January 3, 1889.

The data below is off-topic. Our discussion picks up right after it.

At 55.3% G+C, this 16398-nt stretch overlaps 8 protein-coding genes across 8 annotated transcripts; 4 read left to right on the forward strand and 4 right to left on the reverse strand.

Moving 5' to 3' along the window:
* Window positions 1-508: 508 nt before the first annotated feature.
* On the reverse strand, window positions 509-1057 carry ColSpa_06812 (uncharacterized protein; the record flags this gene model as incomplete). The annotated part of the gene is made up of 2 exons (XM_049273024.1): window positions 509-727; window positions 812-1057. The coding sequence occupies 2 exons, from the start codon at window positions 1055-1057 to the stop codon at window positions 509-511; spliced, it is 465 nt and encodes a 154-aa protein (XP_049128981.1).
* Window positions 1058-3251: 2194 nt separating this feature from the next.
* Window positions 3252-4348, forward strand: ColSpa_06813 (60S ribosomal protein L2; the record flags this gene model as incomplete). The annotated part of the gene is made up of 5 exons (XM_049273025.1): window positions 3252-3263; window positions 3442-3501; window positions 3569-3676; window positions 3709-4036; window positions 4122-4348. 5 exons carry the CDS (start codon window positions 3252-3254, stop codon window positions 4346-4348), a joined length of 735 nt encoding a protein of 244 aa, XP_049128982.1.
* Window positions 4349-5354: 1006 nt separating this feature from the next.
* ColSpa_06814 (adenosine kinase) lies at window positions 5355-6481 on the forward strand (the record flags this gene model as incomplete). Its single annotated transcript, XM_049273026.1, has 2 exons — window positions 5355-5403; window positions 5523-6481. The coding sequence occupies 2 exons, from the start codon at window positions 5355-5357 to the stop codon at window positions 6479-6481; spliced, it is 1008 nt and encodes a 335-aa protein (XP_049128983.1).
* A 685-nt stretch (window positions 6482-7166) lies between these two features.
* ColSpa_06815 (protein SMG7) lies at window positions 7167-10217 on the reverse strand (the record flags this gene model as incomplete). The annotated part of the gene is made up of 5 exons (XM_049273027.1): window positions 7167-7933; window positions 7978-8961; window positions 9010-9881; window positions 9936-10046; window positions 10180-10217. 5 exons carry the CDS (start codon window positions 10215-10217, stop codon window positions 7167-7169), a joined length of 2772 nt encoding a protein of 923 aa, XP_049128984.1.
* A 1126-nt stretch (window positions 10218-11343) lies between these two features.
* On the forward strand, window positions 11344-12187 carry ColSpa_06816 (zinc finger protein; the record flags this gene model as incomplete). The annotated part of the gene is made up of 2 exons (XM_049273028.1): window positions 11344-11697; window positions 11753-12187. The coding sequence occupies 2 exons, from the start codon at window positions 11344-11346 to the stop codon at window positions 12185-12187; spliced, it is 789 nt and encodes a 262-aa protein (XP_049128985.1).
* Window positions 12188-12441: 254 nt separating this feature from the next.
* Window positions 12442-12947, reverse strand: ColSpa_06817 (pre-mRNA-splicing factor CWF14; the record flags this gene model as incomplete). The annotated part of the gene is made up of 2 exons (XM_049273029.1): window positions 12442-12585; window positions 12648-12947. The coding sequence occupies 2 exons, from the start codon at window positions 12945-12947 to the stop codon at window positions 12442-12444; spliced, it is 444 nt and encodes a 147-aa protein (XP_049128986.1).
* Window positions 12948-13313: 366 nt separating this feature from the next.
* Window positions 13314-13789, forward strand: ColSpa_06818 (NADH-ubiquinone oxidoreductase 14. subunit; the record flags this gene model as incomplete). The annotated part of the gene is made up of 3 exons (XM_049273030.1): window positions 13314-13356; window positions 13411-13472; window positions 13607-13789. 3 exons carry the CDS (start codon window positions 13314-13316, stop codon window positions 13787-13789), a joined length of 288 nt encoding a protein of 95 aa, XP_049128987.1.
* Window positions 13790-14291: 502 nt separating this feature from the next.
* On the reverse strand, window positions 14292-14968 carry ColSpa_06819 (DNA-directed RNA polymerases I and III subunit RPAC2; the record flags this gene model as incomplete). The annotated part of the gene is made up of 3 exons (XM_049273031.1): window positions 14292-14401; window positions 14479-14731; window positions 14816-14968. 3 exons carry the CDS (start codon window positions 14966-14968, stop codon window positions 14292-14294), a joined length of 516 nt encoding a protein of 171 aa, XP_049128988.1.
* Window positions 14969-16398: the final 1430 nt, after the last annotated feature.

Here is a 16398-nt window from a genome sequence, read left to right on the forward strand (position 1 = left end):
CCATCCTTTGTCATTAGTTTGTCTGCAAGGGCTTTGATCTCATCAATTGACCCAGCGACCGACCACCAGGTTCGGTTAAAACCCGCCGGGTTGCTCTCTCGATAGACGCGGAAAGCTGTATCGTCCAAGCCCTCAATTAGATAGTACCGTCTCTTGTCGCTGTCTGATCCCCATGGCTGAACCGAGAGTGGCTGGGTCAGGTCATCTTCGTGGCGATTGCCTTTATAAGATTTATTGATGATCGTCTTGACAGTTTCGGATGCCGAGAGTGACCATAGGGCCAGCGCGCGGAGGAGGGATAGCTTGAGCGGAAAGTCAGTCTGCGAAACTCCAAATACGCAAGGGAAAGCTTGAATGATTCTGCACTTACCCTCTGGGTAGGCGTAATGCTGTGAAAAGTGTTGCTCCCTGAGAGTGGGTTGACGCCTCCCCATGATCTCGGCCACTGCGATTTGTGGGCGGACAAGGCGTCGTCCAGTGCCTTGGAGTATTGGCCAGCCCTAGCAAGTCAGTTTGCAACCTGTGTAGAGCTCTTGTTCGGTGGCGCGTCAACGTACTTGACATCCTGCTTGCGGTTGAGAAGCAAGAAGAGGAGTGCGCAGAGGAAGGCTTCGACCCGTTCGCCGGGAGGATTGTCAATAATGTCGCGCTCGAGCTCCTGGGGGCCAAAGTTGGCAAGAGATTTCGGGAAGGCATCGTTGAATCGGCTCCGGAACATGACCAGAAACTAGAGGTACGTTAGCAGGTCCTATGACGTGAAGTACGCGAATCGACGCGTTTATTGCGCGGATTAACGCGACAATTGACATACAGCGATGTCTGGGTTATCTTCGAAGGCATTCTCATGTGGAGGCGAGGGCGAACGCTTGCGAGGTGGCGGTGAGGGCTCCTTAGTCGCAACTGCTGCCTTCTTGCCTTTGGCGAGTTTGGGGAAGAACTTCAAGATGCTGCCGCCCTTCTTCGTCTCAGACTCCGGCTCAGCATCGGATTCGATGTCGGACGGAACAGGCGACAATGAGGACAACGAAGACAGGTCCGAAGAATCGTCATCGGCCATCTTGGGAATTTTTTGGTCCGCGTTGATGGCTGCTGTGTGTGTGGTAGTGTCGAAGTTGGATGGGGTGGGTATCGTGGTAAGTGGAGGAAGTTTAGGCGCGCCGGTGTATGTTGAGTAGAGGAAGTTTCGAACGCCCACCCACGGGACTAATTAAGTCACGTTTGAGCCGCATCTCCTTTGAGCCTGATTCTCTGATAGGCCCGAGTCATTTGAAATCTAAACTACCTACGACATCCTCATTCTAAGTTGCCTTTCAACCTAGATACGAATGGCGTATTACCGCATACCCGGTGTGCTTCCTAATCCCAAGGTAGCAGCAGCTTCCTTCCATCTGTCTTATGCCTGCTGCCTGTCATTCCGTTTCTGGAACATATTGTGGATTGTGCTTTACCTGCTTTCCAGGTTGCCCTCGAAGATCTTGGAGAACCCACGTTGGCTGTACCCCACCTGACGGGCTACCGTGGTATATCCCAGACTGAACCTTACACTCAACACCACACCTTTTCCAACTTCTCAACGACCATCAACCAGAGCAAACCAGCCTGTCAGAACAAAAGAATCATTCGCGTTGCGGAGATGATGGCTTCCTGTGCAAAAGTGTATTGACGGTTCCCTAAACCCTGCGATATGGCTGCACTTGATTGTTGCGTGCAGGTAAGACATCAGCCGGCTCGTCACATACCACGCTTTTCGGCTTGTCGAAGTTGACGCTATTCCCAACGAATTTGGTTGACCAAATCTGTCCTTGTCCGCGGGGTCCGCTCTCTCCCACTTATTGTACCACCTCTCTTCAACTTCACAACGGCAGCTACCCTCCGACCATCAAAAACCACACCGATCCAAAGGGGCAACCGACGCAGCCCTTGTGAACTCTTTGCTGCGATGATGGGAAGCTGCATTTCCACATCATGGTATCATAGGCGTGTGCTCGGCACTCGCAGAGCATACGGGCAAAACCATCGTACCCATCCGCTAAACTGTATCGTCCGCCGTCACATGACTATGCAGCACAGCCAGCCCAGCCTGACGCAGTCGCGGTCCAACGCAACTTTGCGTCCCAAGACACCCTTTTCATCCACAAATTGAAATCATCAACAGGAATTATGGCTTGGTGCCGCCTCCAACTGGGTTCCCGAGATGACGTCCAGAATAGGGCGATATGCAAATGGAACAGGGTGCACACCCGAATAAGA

There is a tiny vignette of Blake's, a woodcut, I think, in which one sees a ladder set up to the crescent moon from a bald and bare corner of the globe. There are two figures that seem to be conversing together; on the ladder itself, just setting his foot to the lowest rung, is the figure of a man who is beginning to climb in a furious hurry. "I want, I want," says the little legend beneath. The execution is trivial enough; it is all done, and not very well done, in a space not much bigger than a postage-stamp--but it is one of the many cases in which Blake, by a minute symbol, expressed a large idea. One wonders if he knew how large an idea it was. It is a symbol for me of all the vague, eager, intense longing of the world, the desire of satisfaction, of peace, of fulfilment, of perfection; the power that makes people passionately religious, that makes souls so much greater and stronger than they appear to themselves to be. It is the thought that makes us at moments believe intensely and urgently in the justice, the mercy, the perfect love of God, even at moments when everything round us appears to contradict the idea. It is the outcome of that strange right to happiness which we all feel, the instinct that makes us believe of pain and grief that they are abnormal, and will be, must be, set right and explained somewhere. The thought comes to me most poignantly at sunset, when trees and chimneys stand up dark against the fiery glow, and when the further landscape lies smiling, lapt in mist, on the verge of dreams; that moment always seems to speak to me with a personal voice. "Yes," it seems to say, "I am here and everywhere--larger, sweeter, truer, more gracious than anything you have ever dreamed of or hoped for--but the time to know all is not yet." I cannot explain the feeling or interpret it; but it has sometimes seemed to me, in such moments, that I am, in very truth, not a child of God, but a part of Himself--separated from Him for a season, imprisoned, for some strange and beautiful purpose, in the chains of matter, remembering faintly and obscurely something that I have lost, as a man strives to recall a beautiful dream that has visited him. It is then that one most desires to be strong and free, to be infinitely patient and tender and loving, to be different. And then one comes back to the world with a sense of jar and shock, to broken purposes, and dull resentments, to unkindly thoughts, and people who do not even pretend to wish one well. I have been trying with all my might in these desolate weeks to be brave and affectionate and tender, and I have not succeeded. It is easy enough, when one is happily occupied for a part of the day, but when one is restless, dissatisfied, impatient, ineffective, it is a constant and a weary effort. And what is more, I dislike sympathy. I would rather bear a thing in solitude and silence. I have no self-pity, and it is humiliating and weakening to be pitied. Yet of course Maud knows that I am unhappy; and the wretchedness of it is that it has introduced a strain into our relations which I have never felt before. I sit reading, trying to pass the hours, trying to stifle thought. I look up and see her eyes fixed on me full of compassion and love--and I do not want compassion. Maud knows it, divines it all; but she can no more keep her compassion hidden than I can keep my unrest hidden. I have grown irritable, suspicious, hard to live with. Yet with all my heart and soul I desire to be patient, tolerant, kindly, sweet-tempered. FitzGerald said somewhere that ill-health makes all of us villains. This is the worst of it, that for all my efforts I get weaker, more easily vexed, more discontented. I do not and cannot trace the smallest benefit which results to me or any one else from my unhappiness. The shadow of it has even fallen over my relations with the children, who are angelically good. Maggie, with that divine instinct which women possess--what a perfectly beautiful thing it is!--has somehow contrived to discern that things are amiss with me, and I can perceive that she tries all that her little heart and mind can devise to please, soothe, interest me. But I do not want to be ministered to, exquisite as the instinct is in the child; and all the time I am as far off my object as ever. I cannot work, I cannot think. I have said fine things in my books about the discipline of reluctant suffering; and now my feeling is that I could bear any other kind of trial better. It seems to be given to me with an almost demoniacal prescience of what should most dishearten me.